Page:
The Audain Art Museum in November unveiled a major new collaborative public artwork for permanent display outside its location in Whistler, BC.
The monumental two-part work consists of the cast-bronze sculpture The Three Watchmen by James Hart (7idansuu) which sits above a carved aluminum band entitled The Great Flood (Ti A7xa7 St’ak’), a collaboration by Xwalacktun and Levi Nelson (Svpyan).
The two-part work stands on the shared, unceded territory of the Lil’wat (Lil̓wat7úl) Nation and Squamish (Sḵwx̱wú7mesh) Nation.
The Three Watchmen, which is finished with a red ochre patina, depicts three sentinels who protect people both in this world and in the spirit world, according to a press release by the Audain Foundation. Wearing conical hats and with hands on bended knees, these supernatural protectors regularly appear on Haida crest poles. James, a hereditary Haida chief who is deeply involved with cultural and political planning and decision-making within his clan, community and the Haida Nation through the Hereditary Chiefs Council, was born in Old Massett, a town in the Haida Gwaii archipelago.
For James, using bronze brings the work into direct engagement with a transformational moment in art history.
“The Haida entered the Bronze Age with the work of Bill Reid in 1982,” James says in a statement. “When I look around at how recently we entered the Bronze Age, we’ve got thousands of years to catch up with all of the other artists out there who have had it in their systems for many years. Bronze represents longevity, and is much more permanent than wood. I’m so excited to be working in bronze.”
Xwalacktun and Levi’s waterjet-carved aluminum band depicts a canoe amid flowing wave-like eyes. Levi, who is from the Lil’wat Nation, explains the vision behind the work:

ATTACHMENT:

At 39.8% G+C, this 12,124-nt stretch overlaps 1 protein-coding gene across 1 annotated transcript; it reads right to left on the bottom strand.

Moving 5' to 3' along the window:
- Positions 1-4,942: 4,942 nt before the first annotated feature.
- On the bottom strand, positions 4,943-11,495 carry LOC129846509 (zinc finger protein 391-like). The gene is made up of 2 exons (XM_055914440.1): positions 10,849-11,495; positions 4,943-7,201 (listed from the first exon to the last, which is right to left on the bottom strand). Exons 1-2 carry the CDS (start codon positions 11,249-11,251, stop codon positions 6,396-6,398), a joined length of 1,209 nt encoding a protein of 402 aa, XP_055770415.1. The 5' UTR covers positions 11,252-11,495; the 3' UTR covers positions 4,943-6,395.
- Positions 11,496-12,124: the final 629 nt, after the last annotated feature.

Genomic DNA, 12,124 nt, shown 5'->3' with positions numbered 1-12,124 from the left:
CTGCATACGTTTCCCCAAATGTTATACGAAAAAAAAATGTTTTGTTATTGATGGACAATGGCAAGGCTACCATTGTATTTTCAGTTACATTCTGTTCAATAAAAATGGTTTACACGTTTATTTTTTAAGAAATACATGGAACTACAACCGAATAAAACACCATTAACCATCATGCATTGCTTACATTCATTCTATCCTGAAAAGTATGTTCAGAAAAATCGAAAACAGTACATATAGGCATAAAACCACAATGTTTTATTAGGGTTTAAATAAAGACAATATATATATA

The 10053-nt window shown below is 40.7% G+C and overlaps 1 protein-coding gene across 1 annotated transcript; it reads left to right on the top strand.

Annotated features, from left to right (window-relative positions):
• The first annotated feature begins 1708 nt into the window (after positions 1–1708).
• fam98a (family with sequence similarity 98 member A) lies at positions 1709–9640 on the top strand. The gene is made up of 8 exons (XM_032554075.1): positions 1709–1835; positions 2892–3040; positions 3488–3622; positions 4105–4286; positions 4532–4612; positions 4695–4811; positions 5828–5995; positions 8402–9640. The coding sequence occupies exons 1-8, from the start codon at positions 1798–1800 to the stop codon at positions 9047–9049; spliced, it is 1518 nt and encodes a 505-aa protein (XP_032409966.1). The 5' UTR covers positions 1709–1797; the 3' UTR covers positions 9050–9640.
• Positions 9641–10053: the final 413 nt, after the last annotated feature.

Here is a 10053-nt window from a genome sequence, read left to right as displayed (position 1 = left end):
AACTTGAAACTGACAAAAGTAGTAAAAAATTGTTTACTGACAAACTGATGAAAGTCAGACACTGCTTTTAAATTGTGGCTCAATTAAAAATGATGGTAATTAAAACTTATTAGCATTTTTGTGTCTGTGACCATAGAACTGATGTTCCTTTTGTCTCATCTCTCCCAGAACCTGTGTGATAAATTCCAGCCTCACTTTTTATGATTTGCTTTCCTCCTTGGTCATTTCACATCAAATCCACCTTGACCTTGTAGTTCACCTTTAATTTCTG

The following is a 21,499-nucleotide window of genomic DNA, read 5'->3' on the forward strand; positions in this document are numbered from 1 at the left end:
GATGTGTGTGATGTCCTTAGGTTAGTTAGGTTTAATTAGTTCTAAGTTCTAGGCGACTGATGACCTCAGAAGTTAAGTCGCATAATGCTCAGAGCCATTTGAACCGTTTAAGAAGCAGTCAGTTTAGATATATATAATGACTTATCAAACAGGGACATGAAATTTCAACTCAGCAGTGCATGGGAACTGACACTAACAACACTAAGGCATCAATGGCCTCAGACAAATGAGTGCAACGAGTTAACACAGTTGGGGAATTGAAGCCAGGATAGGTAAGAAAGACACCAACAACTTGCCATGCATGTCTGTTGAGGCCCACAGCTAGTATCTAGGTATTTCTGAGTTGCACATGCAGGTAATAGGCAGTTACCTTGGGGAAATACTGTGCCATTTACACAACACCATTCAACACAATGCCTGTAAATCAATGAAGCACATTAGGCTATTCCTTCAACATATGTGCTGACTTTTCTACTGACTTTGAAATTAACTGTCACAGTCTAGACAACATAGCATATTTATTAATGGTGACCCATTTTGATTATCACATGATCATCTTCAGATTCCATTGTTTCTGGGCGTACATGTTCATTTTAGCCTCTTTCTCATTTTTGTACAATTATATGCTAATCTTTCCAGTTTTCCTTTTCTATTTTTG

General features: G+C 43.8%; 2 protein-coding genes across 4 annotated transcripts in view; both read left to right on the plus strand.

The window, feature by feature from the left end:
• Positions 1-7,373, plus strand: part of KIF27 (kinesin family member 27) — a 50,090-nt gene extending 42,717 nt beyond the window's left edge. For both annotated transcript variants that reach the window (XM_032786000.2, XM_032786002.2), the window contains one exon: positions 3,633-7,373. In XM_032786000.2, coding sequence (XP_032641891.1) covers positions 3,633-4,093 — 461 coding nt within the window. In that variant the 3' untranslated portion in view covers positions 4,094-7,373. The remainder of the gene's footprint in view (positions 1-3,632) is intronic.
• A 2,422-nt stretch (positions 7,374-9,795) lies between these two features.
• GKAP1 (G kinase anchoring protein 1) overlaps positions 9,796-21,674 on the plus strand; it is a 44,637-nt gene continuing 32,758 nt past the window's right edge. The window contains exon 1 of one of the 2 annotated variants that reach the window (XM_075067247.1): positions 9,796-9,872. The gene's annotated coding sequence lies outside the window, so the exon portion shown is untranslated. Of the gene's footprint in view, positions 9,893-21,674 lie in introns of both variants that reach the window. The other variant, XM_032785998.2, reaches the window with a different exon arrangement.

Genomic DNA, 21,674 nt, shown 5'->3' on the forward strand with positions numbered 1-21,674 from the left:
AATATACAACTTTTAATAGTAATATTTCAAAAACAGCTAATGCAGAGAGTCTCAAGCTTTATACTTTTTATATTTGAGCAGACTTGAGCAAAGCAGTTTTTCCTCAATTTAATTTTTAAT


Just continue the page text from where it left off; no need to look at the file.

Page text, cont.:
“The Lil’wat are descendants of the Wolf clan according to ancestor Charlie Mack, and the Audain Art Museum sits on a flood plain,” he says in a statement. “Xwalacktun and I included figures in the canoe to indicate The Great Flood and the Wolf drumming in the moonlight of a starry night, floating above a wave made of the Ancestral Eye. These designs were inspired by Lil’wat and Squamish Nation pictographs. The Three Watchmen and the Ancestral Eye are related to one another through the guidance of our ancestors, keeping a watchful eye over everyone.”
Xwalacktun, who is from the Squamish Nation, reflects on the collaborative roots of the work:
“Levi Nelson and I had a good feeling about working together on this project to demonstrate that The Three Watchmen is situated on our shared territory,” he says in a statement. “We came up with a couple of images from Lil’wat and Squamish territories. The Northern-style sculpture is not touching directly on our ground.”
James, who last month was awarded the prestigious Audain Prize for Visual Arts, was the 2004 recipient of an ECU Honorary Doctorate. James is also the recipient of several previous awards and honours including the Order of British Columbia in 2003.
Xwalacktun, an educator whose ongoing mentorship of emerging artists includes work through Emily Carr University, and in particular through the Aboriginal Gathering Place, graduated from ECU in 1982. He is the recipient of numerous awards including the Order of British Columbia in 2012, Queen Elizabeth II's Diamond Jubilee Medal in 2013 and the BC Achievement Award in 2016.
Levi, who in 2020 became the first Lil’wat Nation artist to have an artwork acquired by the Audain Art Museum for its permanent collection, graduated from ECU in 2021.